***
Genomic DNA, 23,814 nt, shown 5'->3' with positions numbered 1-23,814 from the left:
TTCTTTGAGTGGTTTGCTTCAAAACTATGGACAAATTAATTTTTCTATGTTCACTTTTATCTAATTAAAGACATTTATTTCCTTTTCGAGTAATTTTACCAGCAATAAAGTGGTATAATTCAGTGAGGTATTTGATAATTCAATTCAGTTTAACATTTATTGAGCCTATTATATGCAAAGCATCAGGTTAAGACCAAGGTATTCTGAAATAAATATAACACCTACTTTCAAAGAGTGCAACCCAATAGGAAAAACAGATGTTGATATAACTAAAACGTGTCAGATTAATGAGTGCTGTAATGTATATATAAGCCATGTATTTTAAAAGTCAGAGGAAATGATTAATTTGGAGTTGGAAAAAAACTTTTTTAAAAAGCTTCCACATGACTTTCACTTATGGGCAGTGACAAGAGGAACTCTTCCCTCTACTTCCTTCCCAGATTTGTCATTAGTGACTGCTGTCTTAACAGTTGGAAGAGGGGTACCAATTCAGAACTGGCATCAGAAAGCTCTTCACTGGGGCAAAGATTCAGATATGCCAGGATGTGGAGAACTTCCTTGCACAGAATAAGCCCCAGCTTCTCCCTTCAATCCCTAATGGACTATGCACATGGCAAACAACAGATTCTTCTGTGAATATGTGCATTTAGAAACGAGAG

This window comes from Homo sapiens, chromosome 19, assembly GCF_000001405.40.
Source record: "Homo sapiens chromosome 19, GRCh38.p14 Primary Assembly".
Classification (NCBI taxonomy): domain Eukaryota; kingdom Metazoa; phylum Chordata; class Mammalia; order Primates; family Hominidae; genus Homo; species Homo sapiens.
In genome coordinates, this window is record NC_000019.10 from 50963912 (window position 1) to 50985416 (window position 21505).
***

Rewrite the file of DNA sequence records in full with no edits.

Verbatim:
Genomic DNA, 23,814 nt, shown 5'->3' with positions numbered 1-23,814 from the left:
TTCTTTGAGTGGTTTGCTTCAAAACTATGGACAAATTAATTTTTCTATGTTCACTTTTATCTAATTAAAGACATTTATTTCCTTTTCGAGTAATTTTACCAGCAATAAAGTGGTATAATTCAGTGAGGTATTTGATAATTCAATTCAGTTTAACATTTATTGAGCCTATTATATGCAAAGCATCAGGTTAAGACCAAGGTATTCTGAAATAAATATAACACCTACTTTCAAAGAGTGCAACCCAATAGGAAAAACAGATGTTGATATAACTAAAACGTGTCAGATTAATGAGTGCTGTAATGTATATATAAGCCATGTATTTTAAAAGTCAGAGGAAATGATTAATTTGGAGTTGGAAAAAAACTTTTTTAAAAAGCTTCCACATGACTTTCACTTATGGGCAGTGACAAGAGGAACTCTTCCCTCTACTTCCTTCCCAGATTTGTCATTAGTGACTGCTGTCTTAACAGTTGGAAGAGGGGTACCAATTCAGAACTGGCATCAGAAAGCTCTTCACTGGGGCAAAGATTCAGATATGCCAGGATGTGGAGAACTTCCTTGCACAGAATAAGCCCCAGCTTCTCCCTTCAATCCCTAATGGACTATGCACATGGCAAACAACAGATTCTTCTGTGAATATGTGCATTTAGAAACGAGAG

This window comes from Homo sapiens, chromosome 19, assembly GCF_000001405.40.
Source record: "Homo sapiens chromosome 19, GRCh38.p14 Primary Assembly".
Classification (NCBI taxonomy): domain Eukaryota; kingdom Metazoa; phylum Chordata; class Mammalia; order Primates; family Hominidae; genus Homo; species Homo sapiens.
In genome coordinates, this window is record NC_000019.10 from 50963912 (window position 1) to 50985416 (window position 21505).